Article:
The American Association of Justice sponsored a media briefing today to outline its 2010 legislative agenda. The headline on the news release, "2010 Dawning of New 'Decade of Corporate Accountability'."
Judging by President Anthony Tarricone's quote, the AAJ is still campaigning against the Bush Administration: "During the last decade, we saw a dismantling of regulations and our legal system for the benefit of big corporations and to the severe detriment of patients and consumers." More hyperbole follows. The goals highlighted:
- A restoration of notice pleadings, i.e., legislation to reverse the Iqbal and Twombly decisions.
- Passage of the Medical Device Safety Act to expand litigation against FDA-approved devices to state courts.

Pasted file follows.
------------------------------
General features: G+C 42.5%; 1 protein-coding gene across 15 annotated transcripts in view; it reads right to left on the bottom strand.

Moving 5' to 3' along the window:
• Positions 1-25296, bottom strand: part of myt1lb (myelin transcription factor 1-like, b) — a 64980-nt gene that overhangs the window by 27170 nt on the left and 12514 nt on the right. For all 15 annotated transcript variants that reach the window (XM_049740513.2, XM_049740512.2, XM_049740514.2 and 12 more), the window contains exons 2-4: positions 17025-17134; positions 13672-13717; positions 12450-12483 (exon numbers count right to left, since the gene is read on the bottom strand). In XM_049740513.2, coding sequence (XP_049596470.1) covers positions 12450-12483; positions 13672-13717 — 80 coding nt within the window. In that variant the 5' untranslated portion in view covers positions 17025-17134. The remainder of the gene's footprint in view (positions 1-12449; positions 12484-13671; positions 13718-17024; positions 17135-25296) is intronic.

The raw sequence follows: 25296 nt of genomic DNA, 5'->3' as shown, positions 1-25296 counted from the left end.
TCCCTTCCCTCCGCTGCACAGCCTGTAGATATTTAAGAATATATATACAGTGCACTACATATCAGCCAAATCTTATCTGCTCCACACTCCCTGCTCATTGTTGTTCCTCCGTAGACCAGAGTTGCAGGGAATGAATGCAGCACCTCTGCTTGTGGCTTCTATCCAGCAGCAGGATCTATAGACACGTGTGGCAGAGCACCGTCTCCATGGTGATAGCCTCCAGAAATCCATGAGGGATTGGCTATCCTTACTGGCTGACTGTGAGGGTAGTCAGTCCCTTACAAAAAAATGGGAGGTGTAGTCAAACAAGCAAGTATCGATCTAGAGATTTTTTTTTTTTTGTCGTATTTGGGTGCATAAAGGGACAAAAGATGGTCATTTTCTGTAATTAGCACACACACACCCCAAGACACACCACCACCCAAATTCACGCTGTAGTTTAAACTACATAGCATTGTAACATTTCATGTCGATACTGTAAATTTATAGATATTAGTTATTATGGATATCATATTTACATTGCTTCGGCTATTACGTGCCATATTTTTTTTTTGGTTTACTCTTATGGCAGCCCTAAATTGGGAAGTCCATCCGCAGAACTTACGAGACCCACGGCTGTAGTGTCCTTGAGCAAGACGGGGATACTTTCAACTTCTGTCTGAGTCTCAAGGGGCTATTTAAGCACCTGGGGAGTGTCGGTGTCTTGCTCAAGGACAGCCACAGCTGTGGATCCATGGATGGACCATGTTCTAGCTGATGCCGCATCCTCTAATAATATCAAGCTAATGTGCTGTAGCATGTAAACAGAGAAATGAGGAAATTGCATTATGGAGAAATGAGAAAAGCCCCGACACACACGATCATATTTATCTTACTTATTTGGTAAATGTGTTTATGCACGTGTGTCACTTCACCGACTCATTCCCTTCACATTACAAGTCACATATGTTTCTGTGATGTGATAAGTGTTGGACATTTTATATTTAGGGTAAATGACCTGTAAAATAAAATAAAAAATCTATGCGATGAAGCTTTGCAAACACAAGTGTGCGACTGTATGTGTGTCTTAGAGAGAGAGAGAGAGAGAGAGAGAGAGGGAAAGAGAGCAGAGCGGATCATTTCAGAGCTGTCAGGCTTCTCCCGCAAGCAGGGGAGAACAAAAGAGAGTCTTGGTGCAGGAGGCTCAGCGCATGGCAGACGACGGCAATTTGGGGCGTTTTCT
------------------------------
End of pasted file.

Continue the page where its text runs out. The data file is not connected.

- Elimination of arbitration clauses in consumer contracts.
- "Protecting patients injured by medical negligence," or as we'd put it, no medical liability reform.
- Passage of the Foreign Manufacturers Legal Accountability Act (S. 1606) to provide more effective procedures for bringing overseas companies into U.S. courts.
The only coverage we've seen of the event comes from the Blog of the Legal Times, which focuses on the arbitration angle, "Next Target for Plaintiffs Bar: Nursing Homes?"
UPDATE (Tuesday): Also covering the event was The Hill, "Trial bar tries to end 'forced arbitration'." The Chamber-backed Legal Newsline wrote, "Trial bar seeks to expand liability, end arbitration clauses."